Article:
When the accumulation charge carrier removes the ground state of the neutral polymer, there is more transmission in the ground state. This is called bleaching ${\displaystyle \bigtriangleup T>0}$. With the excess hole or electrons at the polymer, there will be new transitions at low energy levels, therefore the transmission intensity is reduced ${\displaystyle \bigtriangleup T<0}$, this is related to charge absorption. [1]

### Electro-absorption

The electro-absorption is a type of Stark effect in the neutral polymer, [10] it is predominant at the electrode edge since there is a strong voltage drop. Electro-absorption can be observed from the second harmonic charge modulation spectroscopy spectra. [9]

## Charge modulation microscopy

Charge modulation microscopy is a new technology which combines the confocal microscopy with charge modulation spectroscopy. [11] Unlike the charge modulation spectroscopy which is focused on the whole transistor, the charge modulation microscopy give us the local spectra and map. Thanks for this technology, the channel spectra and electrode spectra can be obtained individually. A more local dimension of charge modulation spectra (around submicrometer) can be observed without a significant Electro-absorption feature. Of course, this depends on the resolution of the optical microscopy.

The high resolution of charge modulation microscopy allows mapping of the charge carrier distribution at the active channel of the organic field-effect transistor. [9] In other words, a functional carrier morphology can be observed. It is well known that the local carrier density can be related to the polymer microstructure. Based on Density functional theory calculations, a polarized charge modulation microscopy can selectively map the charge transport associated with a relative direction of the transition dipole moment. [12] The local direction can be correlated to the orientational order of polymer domains. [13] More ordered domains show a high carrier mobility of the organic field-effect transistor device.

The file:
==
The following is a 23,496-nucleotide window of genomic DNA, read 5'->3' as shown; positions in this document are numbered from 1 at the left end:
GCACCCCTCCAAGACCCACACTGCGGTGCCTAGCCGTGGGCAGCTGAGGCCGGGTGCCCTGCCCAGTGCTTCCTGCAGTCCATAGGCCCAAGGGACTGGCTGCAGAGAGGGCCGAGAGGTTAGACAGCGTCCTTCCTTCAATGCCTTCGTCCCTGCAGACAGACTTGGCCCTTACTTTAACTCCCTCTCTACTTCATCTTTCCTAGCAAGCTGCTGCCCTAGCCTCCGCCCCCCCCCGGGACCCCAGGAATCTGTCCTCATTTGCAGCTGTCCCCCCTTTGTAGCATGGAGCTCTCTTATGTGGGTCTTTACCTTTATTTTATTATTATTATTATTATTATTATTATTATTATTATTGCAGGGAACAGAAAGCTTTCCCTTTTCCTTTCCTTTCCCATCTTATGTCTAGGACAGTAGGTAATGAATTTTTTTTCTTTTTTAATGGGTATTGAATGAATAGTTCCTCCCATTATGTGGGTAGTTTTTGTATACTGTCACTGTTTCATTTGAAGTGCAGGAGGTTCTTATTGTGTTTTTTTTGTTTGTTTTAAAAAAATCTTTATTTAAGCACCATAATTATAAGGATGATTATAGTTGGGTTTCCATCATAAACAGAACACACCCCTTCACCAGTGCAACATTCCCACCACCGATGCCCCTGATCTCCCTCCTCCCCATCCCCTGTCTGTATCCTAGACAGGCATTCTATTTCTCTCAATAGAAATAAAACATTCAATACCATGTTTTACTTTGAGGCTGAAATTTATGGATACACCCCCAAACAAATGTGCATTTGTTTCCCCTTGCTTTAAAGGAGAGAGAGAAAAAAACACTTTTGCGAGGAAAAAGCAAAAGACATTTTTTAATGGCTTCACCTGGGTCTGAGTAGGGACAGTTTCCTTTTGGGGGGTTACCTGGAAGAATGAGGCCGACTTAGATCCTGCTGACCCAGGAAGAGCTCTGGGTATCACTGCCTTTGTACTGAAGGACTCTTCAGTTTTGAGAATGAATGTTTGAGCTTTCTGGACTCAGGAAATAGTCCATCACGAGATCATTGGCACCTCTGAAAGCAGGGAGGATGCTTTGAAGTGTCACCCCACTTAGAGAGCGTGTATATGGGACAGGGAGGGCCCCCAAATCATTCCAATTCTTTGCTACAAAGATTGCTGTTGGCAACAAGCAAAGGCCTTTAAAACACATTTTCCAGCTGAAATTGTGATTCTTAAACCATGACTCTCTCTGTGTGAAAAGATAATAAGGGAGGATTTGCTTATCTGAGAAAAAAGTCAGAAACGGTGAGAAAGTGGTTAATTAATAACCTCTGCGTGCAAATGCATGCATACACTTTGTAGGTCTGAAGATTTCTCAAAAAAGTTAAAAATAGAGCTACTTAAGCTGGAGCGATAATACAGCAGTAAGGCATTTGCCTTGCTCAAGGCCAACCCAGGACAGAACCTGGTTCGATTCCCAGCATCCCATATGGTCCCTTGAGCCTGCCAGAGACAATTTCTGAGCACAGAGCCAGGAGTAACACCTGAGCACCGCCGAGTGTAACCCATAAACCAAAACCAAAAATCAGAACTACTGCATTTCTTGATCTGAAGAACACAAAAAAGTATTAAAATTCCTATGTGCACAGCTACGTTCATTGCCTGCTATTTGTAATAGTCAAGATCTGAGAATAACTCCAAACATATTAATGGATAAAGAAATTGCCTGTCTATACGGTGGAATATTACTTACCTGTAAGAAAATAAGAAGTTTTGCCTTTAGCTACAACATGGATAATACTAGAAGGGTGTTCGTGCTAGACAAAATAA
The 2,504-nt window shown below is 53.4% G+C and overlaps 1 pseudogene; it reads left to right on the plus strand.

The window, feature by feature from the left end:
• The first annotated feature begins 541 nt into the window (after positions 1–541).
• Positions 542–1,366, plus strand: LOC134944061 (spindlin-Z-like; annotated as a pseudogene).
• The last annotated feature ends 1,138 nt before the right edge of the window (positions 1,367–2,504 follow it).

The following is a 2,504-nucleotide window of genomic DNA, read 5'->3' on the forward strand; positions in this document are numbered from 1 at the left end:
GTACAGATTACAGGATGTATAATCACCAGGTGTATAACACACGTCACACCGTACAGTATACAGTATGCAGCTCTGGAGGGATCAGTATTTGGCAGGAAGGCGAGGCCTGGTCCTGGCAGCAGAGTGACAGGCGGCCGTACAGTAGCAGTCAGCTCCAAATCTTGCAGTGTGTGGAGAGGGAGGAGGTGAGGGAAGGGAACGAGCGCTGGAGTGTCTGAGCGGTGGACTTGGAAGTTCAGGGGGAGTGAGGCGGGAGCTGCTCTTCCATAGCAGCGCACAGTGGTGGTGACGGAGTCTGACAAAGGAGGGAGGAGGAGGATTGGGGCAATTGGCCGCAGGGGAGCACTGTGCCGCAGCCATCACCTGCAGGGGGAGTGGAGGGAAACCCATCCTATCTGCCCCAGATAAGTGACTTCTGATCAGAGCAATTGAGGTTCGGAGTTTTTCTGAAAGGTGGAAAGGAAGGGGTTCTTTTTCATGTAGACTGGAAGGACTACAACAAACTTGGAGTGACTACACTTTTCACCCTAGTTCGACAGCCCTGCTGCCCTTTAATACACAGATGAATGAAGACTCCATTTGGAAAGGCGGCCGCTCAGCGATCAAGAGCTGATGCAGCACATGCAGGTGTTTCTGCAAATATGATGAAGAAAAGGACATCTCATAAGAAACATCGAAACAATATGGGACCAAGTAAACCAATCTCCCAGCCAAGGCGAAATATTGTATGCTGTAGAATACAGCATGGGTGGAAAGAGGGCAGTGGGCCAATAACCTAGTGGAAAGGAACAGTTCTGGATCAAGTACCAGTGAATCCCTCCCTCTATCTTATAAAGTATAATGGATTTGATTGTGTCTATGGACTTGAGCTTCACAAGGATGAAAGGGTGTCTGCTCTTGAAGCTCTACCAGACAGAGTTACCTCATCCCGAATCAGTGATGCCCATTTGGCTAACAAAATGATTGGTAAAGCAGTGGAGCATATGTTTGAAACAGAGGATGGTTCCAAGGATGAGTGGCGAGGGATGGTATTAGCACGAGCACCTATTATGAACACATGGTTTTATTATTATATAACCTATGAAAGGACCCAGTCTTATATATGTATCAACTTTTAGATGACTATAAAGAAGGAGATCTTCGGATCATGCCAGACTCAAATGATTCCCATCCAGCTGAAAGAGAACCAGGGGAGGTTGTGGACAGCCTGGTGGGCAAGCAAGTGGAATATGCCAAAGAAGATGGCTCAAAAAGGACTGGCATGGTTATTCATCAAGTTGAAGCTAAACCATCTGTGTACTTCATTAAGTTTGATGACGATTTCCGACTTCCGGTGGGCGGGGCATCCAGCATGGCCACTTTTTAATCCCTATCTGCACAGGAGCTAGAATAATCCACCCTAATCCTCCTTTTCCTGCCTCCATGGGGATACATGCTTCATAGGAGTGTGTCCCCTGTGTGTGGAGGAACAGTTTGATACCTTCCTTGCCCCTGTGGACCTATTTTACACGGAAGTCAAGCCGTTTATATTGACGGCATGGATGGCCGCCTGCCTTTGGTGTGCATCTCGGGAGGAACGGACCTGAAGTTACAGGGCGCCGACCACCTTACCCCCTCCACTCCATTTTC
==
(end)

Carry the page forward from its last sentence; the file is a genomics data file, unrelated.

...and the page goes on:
## Related Research Articles

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Photonics is the physical science of light (photon) generation, detection, and manipulation through emission, transmission, modulation, signal processing, switching, amplification, and sensing. Though covering all light's technical applications over the whole spectrum, most photonic applications are in the range of visible and near-infrared light. The term photonics developed as an outgrowth of the first practical semiconductor light emitters invented in the early 1960s and optical fibers developed in the 1970s.

Time of flight (ToF) is the measurement of the time taken by an object, particle or wave to travel a distance through a medium. This information can then be used to establish a time standard, as a way to measure velocity or path length, or as a way to learn about the particle or medium's properties. The traveling object may be detected directly or indirectly.

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Iain McCulloch, born in Scotland, is Professor of Polymer Materials at King Abdullah University of Science and Technology Jeddah, Saudi Arabia and has a chair in Polymer Materials in the Department of Chemistry at Imperial College London . He is affiliated with the Chemical Science Graduate Program in the Division of Physical Science and Engineering at KAUST where he is also the Director of the KAUST Solar Center.